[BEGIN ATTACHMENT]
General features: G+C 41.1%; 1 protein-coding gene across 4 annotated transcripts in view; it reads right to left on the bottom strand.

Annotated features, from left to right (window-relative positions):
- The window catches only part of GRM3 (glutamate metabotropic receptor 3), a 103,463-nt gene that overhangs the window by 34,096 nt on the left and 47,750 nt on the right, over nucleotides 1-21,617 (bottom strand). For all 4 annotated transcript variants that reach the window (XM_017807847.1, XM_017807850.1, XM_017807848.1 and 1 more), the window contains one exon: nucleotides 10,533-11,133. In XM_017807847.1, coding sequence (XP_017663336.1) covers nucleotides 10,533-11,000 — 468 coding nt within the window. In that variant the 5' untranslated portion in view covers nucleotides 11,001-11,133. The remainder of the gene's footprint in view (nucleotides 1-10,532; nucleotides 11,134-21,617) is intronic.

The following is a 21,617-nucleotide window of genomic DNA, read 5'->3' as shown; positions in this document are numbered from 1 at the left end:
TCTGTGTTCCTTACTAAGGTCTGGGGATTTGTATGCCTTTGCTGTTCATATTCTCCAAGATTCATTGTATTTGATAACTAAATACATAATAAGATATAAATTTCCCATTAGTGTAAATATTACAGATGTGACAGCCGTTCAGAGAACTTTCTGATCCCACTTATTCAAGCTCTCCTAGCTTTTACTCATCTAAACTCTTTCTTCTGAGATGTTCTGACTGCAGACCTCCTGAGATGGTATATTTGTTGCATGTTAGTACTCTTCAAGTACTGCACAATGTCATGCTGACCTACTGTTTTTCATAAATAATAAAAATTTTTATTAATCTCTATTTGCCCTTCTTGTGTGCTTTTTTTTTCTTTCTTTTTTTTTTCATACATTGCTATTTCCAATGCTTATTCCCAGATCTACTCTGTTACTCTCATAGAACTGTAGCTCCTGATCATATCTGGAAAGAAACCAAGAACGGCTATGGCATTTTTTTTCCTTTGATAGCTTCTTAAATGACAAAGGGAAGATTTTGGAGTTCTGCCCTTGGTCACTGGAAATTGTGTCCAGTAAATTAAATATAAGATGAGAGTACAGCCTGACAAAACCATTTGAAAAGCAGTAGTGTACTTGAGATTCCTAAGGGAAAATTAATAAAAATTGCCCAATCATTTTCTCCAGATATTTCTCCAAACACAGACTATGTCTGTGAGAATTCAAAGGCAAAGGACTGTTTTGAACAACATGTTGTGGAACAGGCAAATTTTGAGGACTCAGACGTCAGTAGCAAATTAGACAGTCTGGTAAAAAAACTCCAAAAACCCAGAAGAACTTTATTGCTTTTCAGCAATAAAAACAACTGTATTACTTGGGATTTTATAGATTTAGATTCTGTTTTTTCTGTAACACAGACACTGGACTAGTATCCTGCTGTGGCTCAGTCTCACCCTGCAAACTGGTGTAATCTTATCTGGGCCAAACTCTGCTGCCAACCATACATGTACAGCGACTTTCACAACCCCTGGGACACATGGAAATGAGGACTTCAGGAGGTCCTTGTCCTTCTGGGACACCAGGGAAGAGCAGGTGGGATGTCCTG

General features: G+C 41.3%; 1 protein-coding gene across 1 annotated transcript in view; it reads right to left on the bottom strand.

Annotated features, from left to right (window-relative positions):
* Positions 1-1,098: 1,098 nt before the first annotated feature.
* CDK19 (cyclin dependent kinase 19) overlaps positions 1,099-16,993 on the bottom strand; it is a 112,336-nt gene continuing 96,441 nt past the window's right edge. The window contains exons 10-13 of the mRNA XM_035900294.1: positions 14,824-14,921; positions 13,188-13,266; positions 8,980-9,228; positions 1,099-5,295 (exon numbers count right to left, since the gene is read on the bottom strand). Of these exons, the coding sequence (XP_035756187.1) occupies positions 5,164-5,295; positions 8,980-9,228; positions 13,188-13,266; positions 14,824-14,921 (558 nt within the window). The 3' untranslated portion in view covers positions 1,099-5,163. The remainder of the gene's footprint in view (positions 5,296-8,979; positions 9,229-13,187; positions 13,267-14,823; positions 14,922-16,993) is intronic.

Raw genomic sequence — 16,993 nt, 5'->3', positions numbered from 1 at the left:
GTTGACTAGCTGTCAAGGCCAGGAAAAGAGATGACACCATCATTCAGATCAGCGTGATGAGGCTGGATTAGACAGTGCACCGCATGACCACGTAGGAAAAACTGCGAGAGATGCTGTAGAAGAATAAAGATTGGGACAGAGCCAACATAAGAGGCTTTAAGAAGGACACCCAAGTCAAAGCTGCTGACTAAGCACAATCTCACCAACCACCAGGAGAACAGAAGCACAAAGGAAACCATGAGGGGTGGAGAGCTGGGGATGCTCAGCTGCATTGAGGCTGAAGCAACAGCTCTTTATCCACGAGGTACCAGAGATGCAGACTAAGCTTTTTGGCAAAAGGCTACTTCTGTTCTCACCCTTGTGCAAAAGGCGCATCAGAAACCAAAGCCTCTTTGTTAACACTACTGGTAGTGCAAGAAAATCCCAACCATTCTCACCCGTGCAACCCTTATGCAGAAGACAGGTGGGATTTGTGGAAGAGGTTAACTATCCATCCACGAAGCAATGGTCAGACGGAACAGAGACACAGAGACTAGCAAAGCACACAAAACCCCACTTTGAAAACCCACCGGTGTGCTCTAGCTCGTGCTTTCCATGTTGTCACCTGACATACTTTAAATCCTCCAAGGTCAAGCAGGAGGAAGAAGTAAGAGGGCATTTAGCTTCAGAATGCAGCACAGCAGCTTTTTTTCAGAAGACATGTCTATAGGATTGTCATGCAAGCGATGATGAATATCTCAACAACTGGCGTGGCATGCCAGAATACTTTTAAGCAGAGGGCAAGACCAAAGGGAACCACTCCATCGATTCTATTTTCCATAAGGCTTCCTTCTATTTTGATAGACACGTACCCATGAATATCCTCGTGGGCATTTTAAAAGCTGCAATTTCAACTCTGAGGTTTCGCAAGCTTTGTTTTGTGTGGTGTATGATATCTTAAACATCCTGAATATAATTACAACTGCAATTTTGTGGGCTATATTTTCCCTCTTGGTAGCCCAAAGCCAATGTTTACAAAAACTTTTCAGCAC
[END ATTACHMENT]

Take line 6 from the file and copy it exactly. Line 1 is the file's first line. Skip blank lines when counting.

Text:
General features: G+C 41.3%; 1 protein-coding gene across 1 annotated transcript in view; it reads right to left on the bottom strand.